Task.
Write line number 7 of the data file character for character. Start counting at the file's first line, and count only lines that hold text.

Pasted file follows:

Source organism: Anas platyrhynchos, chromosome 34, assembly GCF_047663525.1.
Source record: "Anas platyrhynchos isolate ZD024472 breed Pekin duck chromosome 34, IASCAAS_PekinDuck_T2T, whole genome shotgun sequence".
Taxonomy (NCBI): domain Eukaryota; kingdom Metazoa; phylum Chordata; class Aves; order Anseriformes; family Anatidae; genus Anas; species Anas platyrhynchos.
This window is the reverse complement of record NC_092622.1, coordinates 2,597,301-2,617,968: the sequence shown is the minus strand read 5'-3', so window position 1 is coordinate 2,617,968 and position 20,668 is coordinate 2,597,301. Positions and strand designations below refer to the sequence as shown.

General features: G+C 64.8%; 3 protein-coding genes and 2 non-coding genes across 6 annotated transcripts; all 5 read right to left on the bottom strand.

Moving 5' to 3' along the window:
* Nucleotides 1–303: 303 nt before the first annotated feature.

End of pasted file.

* Nucleotides 1–303: 303 nt before the first annotated feature.